As of 2012, almost two-thirds of American households owned pets. Among these pet owners, 36.5% owned at least one dog and 30.4% owned at least one cat. Of course, plenty of people cohabitate with a mixture of dogs and cats in their homes. Within any home that includes a dog or cat, the owner needs to keep in mind the potential destructive effects of teeth and claws when considering options for interior decorating.
Puppies, as well as older dogs, enjoy chewing on furniture. The can tear through the lining that covers the bottom of a couch or chair and they will happily gnaw on a leather seat. Because dogs can be trained easily, these behaviors and their negative impact are generally short-lived.
Cats are a different situation. Unless you choose to declaw your cat or use a product such as Soft Paws to cover the claws, you will have to find ways to reduce damage to your furniture and window coverings. Instinctively, cats scratch fabrics to sharpen claws, impose their scent, and help them stretch their spines. While furniture upholstered in micro-fiber is more immune to scratching than is other fabrics, it is still susceptible to damage. There are behavior modification techniques that reduce furniture scratching, such as placing a scratching post close to the cat’s favorite piece of furniture or spraying a citrus scent on your furniture, but these are not perfect because cats are much more difficult to train than dogs.
A corollary to the above issue is the fact that cats enjoy shredding fabric. If your curtains are a gauzy material and are relatively close to the floor or window sill, your cat will take advantage of this shredding opportunity. Generally, once he has found a portion with which to play, he will return to it regularly until it is in tatters. As you might guess, such behavior mitigates against the choice of gauzy curtains for a household in which a cat resides.
Another issue you may encounter with your cat is its enjoyment of climbing draperies. As a member of the feline family, a cat is a natural climber. Your curtains and drapes are sewn from fabrics into which they can embed their claws. While it is enormously entertaining to watch your cat rapidly scale your six foot curtains, it is quite exasperating, as well. After you rescue your cat who is stranded at the top of your drapes, you will notice small holes and tears in the fabric. Repetition of these climbs will require that you add your drapes to the rag pile.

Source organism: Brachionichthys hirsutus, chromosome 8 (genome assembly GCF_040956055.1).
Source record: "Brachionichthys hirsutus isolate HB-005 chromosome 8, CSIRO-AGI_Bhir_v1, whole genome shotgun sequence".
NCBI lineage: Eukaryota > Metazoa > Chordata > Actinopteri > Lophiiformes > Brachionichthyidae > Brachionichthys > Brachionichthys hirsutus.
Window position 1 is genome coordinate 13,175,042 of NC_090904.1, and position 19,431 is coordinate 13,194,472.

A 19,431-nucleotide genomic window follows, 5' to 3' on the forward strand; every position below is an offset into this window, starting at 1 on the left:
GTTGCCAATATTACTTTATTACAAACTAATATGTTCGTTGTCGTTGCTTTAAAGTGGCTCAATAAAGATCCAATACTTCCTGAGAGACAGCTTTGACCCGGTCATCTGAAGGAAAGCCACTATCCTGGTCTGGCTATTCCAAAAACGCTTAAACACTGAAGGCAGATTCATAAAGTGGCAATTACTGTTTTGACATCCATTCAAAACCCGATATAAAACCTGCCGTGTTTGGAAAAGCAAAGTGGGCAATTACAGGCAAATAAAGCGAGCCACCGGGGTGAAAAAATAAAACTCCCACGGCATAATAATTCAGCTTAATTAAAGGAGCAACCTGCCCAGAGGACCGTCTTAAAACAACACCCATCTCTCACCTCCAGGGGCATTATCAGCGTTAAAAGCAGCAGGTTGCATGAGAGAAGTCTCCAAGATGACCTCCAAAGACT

The sensitive cat owner is in a quandary if she wants to protect her window coverings. She does not want to declaw her cat because that is akin to cutting off a person’s finger tips. Her alternative is to choose blinds for her window coverings. Cats are unable to climb blinds and there is an enormous variety of materials, colors, and styles from which to choose.
Blinds are constructed of either wood, plastic, or metal. Though some vertical blinds have slats that are covered with fabric, the narrow width of the slats of the blinds and the fact that they easily swing will deter your feline from trying to climb these blinds.
Similarly, horizontal blinds and shutters are simply inhospitable to a climbing cat. When they are open, there is nothing for the cat’s claw to grab and when they are closed, the surface of the blind does not allow any purchase for the cat.
Your disappointed feline might be consoled by the fact that blinds are perfect for enabling cats to look outside. If you keep the blinds in place, but open them fully, the 2” space between two parallel slats is the perfect height to allow your cat to peer out the window at your yard. Drapes and curtains cannot similarly accommodate your cat.
If you have a cat, whose claws are intact, install blinds over your windows.